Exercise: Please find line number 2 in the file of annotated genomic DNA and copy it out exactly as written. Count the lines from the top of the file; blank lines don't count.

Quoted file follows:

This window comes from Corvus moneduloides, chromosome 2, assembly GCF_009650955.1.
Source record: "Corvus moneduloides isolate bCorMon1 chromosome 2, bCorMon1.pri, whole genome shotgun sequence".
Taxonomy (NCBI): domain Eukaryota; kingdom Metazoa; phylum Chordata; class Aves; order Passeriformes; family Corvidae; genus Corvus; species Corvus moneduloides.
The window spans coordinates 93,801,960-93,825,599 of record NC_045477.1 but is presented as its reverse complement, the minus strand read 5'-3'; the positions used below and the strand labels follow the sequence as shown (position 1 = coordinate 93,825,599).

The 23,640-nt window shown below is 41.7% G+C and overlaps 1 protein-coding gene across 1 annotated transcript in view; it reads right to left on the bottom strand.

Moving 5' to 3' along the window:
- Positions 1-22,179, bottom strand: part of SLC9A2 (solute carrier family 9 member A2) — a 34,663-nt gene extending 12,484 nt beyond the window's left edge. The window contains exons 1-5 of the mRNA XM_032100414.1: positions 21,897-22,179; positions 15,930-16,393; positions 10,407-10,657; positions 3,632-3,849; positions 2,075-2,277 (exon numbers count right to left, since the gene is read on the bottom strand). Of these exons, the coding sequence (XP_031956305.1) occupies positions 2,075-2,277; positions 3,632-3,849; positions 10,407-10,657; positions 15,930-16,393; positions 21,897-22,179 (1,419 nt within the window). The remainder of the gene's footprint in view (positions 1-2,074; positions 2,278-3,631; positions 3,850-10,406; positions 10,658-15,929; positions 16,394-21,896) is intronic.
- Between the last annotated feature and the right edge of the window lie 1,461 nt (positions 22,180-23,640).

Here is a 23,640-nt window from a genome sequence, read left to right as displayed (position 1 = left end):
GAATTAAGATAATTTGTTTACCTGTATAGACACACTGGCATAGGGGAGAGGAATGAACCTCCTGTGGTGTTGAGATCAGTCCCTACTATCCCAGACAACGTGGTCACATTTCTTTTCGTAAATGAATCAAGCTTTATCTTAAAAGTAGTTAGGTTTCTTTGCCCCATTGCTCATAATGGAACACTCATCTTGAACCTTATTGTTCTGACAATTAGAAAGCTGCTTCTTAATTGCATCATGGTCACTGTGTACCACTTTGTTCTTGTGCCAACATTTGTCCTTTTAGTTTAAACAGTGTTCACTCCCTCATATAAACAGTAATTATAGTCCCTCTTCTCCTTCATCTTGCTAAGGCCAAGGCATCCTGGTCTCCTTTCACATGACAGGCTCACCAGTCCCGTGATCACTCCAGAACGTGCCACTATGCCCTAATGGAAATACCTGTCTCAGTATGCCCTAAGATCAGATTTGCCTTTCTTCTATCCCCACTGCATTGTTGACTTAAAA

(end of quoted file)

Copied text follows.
Source record: "Corvus moneduloides isolate bCorMon1 chromosome 2, bCorMon1.pri, whole genome shotgun sequence".